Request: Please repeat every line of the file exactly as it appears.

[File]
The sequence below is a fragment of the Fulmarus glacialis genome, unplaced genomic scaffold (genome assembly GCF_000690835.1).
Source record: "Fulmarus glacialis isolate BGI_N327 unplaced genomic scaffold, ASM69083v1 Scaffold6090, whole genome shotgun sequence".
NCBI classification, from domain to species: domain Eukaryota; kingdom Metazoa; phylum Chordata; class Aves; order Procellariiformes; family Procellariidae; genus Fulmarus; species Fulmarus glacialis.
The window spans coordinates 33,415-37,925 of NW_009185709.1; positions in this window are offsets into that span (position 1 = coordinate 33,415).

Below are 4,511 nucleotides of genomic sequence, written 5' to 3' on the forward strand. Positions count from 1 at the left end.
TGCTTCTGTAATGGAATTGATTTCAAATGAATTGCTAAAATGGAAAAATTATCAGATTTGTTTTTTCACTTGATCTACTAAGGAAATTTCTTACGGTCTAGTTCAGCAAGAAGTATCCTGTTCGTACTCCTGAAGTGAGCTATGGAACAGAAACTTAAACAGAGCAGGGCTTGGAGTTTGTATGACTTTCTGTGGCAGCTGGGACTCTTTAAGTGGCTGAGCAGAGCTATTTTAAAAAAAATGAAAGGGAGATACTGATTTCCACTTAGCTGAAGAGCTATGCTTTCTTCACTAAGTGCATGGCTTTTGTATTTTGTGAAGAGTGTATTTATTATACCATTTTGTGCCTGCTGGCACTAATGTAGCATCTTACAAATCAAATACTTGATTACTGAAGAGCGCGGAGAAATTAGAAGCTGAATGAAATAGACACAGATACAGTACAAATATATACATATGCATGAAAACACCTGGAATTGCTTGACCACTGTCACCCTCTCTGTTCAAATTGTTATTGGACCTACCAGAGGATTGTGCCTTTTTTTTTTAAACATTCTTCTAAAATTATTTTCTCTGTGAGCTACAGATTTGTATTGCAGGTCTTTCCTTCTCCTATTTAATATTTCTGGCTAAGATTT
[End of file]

The sequence below is a fragment of the Fulmarus glacialis genome, unplaced genomic scaffold (genome assembly GCF_000690835.1).
Source record: "Fulmarus glacialis isolate BGI_N327 unplaced genomic scaffold, ASM69083v1 Scaffold6090, whole genome shotgun sequence".
NCBI classification, from domain to species: domain Eukaryota; kingdom Metazoa; phylum Chordata; class Aves; order Procellariiformes; family Procellariidae; genus Fulmarus; species Fulmarus glacialis.
The window spans coordinates 33,415-37,925 of NW_009185709.1; positions in this window are offsets into that span (position 1 = coordinate 33,415).

Below are 4,511 nucleotides of genomic sequence, written 5' to 3' on the forward strand. Positions count from 1 at the left end.
TGCTTCTGTAATGGAATTGATTTCAAATGAATTGCTAAAATGGAAAAATTATCAGATTTGTTTTTTCACTTGATCTACTAAGGAAATTTCTTACGGTCTAGTTCAGCAAGAAGTATCCTGTTCGTACTCCTGAAGTGAGCTATGGAACAGAAACTTAAACAGAGCAGGGCTTGGAGTTTGTATGACTTTCTGTGGCAGCTGGGACTCTTTAAGTGGCTGAGCAGAGCTATTTTAAAAAAAATGAAAGGGAGATACTGATTTCCACTTAGCTGAAGAGCTATGCTTTCTTCACTAAGTGCATGGCTTTTGTATTTTGTGAAGAGTGTATTTATTATACCATTTTGTGCCTGCTGGCACTAATGTAGCATCTTACAAATCAAATACTTGATTACTGAAGAGCGCGGAGAAATTAGAAGCTGAATGAAATAGACACAGATACAGTACAAATATATACATATGCATGAAAACACCTGGAATTGCTTGACCACTGTCACCCTCTCTGTTCAAATTGTTATTGGACCTACCAGAGGATTGTGCCTTTTTTTTTTAAACATTCTTCTAAAATTATTTTCTCTGTGAGCTACAGATTTGTATTGCAGGTCTTTCCTTCTCCTATTTAATATTTCTGGCTAAGATTT